Ophelia, The Book

http://turnpaige.com/2008/04/01/ophelia-by-lisa-klein/ Just stumbled across this mini-review of a young adult novel that appears to be a retelling of Hamlet, from Ophelia’s point of view.  Not really my cup of tea, but I thought I’d put it out there in case it looks interesting to folks.  I don’t know if the reviewer keeps calling Ophelia Hamlet’s wife because she’s simply mistaken about the plot, or if the author of the book has gone ahead and taken that liberty. The questions at the end, by the way, are complete spoilers.  Just in case you’re thinking about getting it. Then again, who knows, the spoiled bits might make it look intriguing enough to get anyway. Back in college, in my playwrighting days, I started a project of a similar nature.  I did a Rosencrantz and Guildenstern Are Dead take on Hamlet, where the whole play is done from Ophelia’s perspective.  The gimmick being that when she’s “offstage” she’s speaking in modern English, but as a character from the play comes on stage she falls back into character to deliver her lines.  I did not muck with the story – my reverence for the text dates back at least that far 🙂 – but I did make the leap that Ophelia was in on Hamlet’s feigned madness and just playing along…until she realizes that he has actually gone mad, or at least, she can’t tell the difference. Never finished it.

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8 thoughts on “Ophelia, The Book

  1. You know – there is an irony here: Shakespeare had a nasty habit of taking other people’s stories and doing a make-over to fit his time and audience!

    (And the word verification is caszy – which fits perfectly!)

  2. I had the same idea back in high school; the play would hinge on the scene where Ophelia tells Polonious about Hamlet coming into her chamber; there’d be some sort of shadowed enactment of what really happened as Hamlet told her to play along. And then her insanity would be caused by the guilt of betraying her father…yeah…I don’t know how I feel about stuff like this. Artfuckery.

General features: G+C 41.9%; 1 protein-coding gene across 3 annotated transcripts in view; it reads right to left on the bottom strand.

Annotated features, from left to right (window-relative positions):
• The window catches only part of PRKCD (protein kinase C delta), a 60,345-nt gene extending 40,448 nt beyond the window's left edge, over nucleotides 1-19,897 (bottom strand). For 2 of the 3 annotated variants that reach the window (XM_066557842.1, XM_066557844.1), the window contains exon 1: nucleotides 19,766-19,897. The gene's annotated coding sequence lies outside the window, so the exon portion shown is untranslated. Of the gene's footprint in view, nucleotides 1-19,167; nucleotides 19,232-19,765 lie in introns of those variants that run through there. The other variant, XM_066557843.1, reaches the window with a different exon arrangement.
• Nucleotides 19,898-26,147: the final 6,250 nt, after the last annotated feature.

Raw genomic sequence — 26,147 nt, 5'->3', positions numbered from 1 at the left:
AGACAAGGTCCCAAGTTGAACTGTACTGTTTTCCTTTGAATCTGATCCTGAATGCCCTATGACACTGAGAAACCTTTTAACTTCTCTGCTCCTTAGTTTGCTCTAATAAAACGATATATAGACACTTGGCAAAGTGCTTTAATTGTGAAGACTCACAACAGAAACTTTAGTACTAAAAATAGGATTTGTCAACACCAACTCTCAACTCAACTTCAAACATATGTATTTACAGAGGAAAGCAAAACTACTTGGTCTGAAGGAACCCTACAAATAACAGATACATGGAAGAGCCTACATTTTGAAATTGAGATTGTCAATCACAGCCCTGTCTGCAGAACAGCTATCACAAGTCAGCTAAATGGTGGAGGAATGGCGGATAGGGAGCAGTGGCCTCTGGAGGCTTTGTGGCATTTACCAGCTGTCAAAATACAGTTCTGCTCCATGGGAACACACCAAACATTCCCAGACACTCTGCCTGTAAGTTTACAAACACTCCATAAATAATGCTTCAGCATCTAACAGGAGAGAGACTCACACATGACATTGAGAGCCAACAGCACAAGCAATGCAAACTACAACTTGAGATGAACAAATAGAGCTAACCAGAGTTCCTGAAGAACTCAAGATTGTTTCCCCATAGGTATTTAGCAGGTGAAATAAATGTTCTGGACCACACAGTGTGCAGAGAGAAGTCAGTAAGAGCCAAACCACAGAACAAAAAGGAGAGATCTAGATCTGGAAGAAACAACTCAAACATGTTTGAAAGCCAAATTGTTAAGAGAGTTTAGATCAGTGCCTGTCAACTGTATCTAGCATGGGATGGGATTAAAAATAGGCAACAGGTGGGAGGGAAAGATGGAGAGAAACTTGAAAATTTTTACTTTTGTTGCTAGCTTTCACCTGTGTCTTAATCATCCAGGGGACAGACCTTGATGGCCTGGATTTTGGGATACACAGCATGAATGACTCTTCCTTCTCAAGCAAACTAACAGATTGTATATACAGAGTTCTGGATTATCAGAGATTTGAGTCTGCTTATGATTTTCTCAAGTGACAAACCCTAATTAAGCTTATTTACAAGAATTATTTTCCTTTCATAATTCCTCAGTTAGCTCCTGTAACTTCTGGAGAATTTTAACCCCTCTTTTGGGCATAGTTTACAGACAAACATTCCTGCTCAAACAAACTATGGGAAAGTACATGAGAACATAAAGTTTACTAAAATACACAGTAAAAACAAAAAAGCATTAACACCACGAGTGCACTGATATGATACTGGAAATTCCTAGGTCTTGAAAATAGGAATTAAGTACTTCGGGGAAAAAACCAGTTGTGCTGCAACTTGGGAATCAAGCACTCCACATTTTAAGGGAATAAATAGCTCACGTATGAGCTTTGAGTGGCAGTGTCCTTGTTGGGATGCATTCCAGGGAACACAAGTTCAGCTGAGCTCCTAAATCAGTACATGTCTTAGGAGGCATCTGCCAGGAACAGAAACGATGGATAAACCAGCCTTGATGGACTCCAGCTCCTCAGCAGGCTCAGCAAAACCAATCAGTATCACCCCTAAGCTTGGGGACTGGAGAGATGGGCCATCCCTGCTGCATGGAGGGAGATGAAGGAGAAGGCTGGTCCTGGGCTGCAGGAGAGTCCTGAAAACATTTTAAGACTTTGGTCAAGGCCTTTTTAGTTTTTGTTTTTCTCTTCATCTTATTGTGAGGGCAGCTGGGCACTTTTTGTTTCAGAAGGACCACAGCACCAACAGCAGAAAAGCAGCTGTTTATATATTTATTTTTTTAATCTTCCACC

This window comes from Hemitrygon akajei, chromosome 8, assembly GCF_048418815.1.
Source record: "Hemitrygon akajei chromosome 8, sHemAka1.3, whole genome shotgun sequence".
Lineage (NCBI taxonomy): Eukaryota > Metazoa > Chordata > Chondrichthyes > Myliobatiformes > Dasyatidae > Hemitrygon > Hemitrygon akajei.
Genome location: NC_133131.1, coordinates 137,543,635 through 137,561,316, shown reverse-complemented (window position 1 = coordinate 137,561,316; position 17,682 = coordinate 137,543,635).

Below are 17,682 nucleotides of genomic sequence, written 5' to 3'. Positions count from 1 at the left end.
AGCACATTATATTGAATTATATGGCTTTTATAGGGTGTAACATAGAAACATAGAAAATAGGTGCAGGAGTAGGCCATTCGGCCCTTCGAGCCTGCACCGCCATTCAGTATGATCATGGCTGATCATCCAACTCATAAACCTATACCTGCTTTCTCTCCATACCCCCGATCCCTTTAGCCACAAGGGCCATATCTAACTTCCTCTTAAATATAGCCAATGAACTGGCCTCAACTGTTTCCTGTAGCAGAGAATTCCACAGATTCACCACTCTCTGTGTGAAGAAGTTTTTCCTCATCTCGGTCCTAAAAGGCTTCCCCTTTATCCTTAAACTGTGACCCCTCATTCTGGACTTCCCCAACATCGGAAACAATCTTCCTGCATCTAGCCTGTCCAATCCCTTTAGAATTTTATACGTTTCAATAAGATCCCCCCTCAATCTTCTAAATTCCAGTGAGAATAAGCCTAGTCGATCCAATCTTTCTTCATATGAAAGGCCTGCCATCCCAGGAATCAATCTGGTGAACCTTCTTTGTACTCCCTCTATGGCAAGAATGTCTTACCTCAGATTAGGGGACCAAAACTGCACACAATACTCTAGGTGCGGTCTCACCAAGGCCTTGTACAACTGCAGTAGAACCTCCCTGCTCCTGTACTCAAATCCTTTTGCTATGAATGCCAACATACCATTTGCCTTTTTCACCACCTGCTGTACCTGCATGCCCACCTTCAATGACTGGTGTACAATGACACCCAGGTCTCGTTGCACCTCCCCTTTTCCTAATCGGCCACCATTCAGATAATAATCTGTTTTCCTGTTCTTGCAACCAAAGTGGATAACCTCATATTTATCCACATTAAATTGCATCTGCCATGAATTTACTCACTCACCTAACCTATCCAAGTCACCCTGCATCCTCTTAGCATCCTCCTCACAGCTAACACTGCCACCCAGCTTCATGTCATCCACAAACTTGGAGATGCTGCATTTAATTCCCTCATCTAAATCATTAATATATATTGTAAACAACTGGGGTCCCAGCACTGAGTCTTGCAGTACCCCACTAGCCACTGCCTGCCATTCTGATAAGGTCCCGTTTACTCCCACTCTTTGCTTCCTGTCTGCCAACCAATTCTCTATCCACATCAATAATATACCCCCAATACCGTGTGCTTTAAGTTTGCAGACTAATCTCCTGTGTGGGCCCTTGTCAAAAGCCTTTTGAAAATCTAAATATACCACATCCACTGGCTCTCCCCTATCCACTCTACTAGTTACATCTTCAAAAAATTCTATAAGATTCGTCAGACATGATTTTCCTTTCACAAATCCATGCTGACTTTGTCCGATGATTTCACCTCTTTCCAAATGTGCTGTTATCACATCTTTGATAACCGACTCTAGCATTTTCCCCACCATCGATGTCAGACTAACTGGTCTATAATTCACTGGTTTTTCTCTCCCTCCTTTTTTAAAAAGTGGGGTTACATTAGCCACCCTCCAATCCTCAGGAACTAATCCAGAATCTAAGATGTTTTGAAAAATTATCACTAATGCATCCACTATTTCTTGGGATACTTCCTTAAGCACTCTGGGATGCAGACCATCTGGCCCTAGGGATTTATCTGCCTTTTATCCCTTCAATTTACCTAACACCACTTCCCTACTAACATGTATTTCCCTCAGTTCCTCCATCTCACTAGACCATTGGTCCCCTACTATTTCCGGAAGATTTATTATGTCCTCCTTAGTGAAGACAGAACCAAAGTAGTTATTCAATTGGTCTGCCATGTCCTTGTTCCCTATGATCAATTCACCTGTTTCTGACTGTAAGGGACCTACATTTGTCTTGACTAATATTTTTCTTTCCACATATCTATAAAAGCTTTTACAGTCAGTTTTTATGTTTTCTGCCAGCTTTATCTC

and is Shake’s habit really Nasty?

    Mature poets don’t borrow; they steal.

  3. Hi A&L,

    If by "really" you mean "in the play that Shakespeare wrote", then:

    a) she does die (I hope so, they had her funeral!)

    b) she "falls" into the river (and it is unclear whether it was an accident or deliberate). It is Gertrude who drinks the poison, not Ophelia.

    c) No, no mention of having a child. It's unclear in the script whether the two of them did what's necessary to make that happen, anyway (though personally I'm of the belief that they did). They were also not married in the Shakespeare story. The very fact that Hamlet has given Ophelia gifts of affection, as a matter of fact, is enough to send both her brother Laertes and father Polonius into lengthy tirades about how she should stay away from the boy.

  4. I have read the book, Ophelia. I personly think it was a great book. But… when I looked up Ophelia all of my searches came up that Ophelia killled herself with poison and then threw herself in the river. This book says not. So…did she actually go to St.Emillion or did she really die? The main question is, “Did she really birth a son that she named hamlet after her dead husband?” I am CLUELESS so please tell me if you have some knowlege of this.

  5. So, I know that I am coming upon this blog entry a couple of years late, but I do want to say that I've read Ophelia twice now, and I really like it. I hope in the interim you have taken the time to read it as well because you seem to think that the other reviewer may not have read the book correctly when you question whether or not Ophelia and Hamlet marry in the YA book. I would hope that a reviewer would not post something if he or she has not read the book! I enjoyed basically reading Hamlet from Ophelia's point of view. Yes, the author, Lisa Klein, took some liberties with the plot, but who's to say Shakespeare would not have agreed with her!

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